The legal profession has evolved considerably over the past two decades, seeing its
staff doubled and experiencing constant annual growth of around 4%, with a
significant feminization rate which has crossed the 55% mark.
Evolution of the workforce in the profession between December 31, 1996 and December 31, 20151
It is a young profession, 45% of its members are under 40 and 75% under 50, who
has a very high concentration in Paris and Ile de France, which are thus on a par with the Province.
The figures show an average density of 90 lawyers per 100,000 inhabitants, the national average,
but with a very large distortion depending on the region. So there are 240 lawyers in Paris for
100,000 inhabitants against 30 in Picardy .
It is a particularly attractive profession, mainly for law students who
provide the bulk of the troops, but which also attracts more and more students of the grandes écoles:
Sciences Po Law School, HEC, ESSEC, Sup de Co. This attractiveness, which is to be welcomed because nothing
would be worse than a vocations crisis, is all the more important since the law is one of the few
university subjects not taught in high school. This attractiveness is the result of a history, a
collective perception of the status and function of the lawyer. The “story” that has formed around the
profession, and which continues today in particular through the judicial chronicle, a genre that has
fortunately regained its place in the news, maintains a judicial image of the profession. This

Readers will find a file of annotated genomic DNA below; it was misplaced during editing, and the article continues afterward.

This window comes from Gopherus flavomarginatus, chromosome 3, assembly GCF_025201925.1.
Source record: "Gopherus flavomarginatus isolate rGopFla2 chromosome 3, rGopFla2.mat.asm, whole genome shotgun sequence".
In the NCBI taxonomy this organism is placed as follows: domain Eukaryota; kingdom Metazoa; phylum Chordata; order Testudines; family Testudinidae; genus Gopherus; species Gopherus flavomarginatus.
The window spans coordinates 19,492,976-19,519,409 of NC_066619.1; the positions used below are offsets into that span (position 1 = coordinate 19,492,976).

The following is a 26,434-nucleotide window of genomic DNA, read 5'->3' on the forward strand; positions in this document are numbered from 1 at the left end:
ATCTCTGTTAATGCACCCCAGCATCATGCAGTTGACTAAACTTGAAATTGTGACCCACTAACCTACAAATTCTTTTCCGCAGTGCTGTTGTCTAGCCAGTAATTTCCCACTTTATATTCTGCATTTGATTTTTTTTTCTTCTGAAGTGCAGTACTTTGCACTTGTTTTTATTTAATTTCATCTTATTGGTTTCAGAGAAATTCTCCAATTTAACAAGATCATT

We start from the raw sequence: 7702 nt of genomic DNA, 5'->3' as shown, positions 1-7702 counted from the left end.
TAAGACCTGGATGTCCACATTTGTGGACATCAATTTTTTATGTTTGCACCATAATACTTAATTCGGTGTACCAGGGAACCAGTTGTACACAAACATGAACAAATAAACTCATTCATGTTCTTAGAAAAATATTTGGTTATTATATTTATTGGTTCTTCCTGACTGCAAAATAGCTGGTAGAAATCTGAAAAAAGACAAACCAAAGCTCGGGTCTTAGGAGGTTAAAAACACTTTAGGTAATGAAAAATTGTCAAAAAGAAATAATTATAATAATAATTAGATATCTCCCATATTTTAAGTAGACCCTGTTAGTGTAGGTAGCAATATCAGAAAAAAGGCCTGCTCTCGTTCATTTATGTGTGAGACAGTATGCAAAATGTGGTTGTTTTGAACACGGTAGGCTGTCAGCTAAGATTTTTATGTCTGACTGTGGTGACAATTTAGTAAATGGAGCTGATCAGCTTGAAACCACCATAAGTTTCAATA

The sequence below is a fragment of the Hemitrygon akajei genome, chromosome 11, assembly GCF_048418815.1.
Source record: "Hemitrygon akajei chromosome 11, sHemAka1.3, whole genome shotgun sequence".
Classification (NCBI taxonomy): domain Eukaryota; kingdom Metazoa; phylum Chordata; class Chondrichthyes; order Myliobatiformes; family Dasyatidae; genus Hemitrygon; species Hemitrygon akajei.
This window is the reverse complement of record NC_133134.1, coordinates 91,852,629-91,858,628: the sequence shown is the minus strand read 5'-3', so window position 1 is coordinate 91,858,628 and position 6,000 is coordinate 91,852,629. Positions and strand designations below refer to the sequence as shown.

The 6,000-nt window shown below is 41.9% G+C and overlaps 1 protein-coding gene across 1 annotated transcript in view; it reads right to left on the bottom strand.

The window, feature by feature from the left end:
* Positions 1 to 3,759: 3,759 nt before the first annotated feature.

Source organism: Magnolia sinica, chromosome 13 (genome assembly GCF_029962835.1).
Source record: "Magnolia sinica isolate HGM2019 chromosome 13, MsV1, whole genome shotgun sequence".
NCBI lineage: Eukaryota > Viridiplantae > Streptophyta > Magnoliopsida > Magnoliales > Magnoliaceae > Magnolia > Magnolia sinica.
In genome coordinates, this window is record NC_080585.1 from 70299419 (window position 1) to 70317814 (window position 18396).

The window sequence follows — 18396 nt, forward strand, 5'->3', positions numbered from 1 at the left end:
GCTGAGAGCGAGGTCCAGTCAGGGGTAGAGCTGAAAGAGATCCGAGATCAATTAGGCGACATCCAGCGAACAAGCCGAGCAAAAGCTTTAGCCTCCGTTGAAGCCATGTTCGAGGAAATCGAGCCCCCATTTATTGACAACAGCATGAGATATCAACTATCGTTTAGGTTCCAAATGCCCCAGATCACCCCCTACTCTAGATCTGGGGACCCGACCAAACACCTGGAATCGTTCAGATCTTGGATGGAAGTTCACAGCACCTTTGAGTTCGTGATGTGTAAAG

historical narrative creates attractiveness but also has drawbacks: it maintains ideas
received from the public, from public authorities and from students on the daily reality of
profession and the individual wealth of its members. In some ways, the mythology that has
formed around the profession also cannibalizes reflections on the transformation and
innovation, as if such a universal profession, which has existed for several hundred years and
who lived on a fairly stationary model for more than 150 years in France was insensitive, even
indifferent to the transformations of society.
However, the markers of change in the profession are there: the number of lawyers is increasing every
year: growth between 3% and 4.5% each year 2
This increase is channeled through vocational schools and not through parallel channels:
1,807 lawyers registered with the Paris Bar in 2015, 1,500 of whom hold the Certificate
of aptitude for the legal profession (hereinafter “CAPA”).
It is also a deeply heterogeneous profession. First, there is a difference in the
modes of exercise (liberal or salaried collaboration; individual exercise; association).
Differences also exist between Paris and the province. First, income differences: between
the lawyers themselves (25% of the contributions of Parisian lawyers are generated by 3% of the lawyers
Paris. The same percentage is generated by 6% of lawyers in the provinces3
. 15% of lawyers registered with
Paris Bar declare non-commercial profits (BNC) less than 17,500 euros) and between
women and men (the median income stands at 44,000 euros, declining for several years
and shows a significant disparity between men and women, of the order of 10 to 20% depending on the
number of years of exercise).